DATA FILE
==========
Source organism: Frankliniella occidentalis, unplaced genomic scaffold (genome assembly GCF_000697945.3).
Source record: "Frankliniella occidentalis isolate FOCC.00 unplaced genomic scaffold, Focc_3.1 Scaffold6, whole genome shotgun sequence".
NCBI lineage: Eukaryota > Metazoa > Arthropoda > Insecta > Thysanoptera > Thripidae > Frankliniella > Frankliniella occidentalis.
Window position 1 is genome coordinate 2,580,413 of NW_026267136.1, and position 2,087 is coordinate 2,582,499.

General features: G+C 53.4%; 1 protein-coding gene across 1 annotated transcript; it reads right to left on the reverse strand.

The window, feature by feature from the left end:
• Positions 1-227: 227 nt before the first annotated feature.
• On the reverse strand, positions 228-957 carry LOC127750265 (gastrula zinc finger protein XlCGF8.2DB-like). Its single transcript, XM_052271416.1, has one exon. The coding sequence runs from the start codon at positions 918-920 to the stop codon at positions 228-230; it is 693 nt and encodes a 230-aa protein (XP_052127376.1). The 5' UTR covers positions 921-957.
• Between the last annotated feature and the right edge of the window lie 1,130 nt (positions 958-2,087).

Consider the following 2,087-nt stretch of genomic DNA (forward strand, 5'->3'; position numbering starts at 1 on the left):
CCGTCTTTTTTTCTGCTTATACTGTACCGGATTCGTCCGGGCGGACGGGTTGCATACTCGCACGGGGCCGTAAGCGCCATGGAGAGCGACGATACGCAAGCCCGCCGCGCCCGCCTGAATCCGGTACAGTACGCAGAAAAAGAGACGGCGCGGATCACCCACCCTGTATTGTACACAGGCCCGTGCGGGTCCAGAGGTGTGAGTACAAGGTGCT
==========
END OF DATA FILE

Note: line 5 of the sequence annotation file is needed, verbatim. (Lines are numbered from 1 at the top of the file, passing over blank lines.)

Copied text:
General features: G+C 53.4%; 1 protein-coding gene across 1 annotated transcript; it reads right to left on the reverse strand.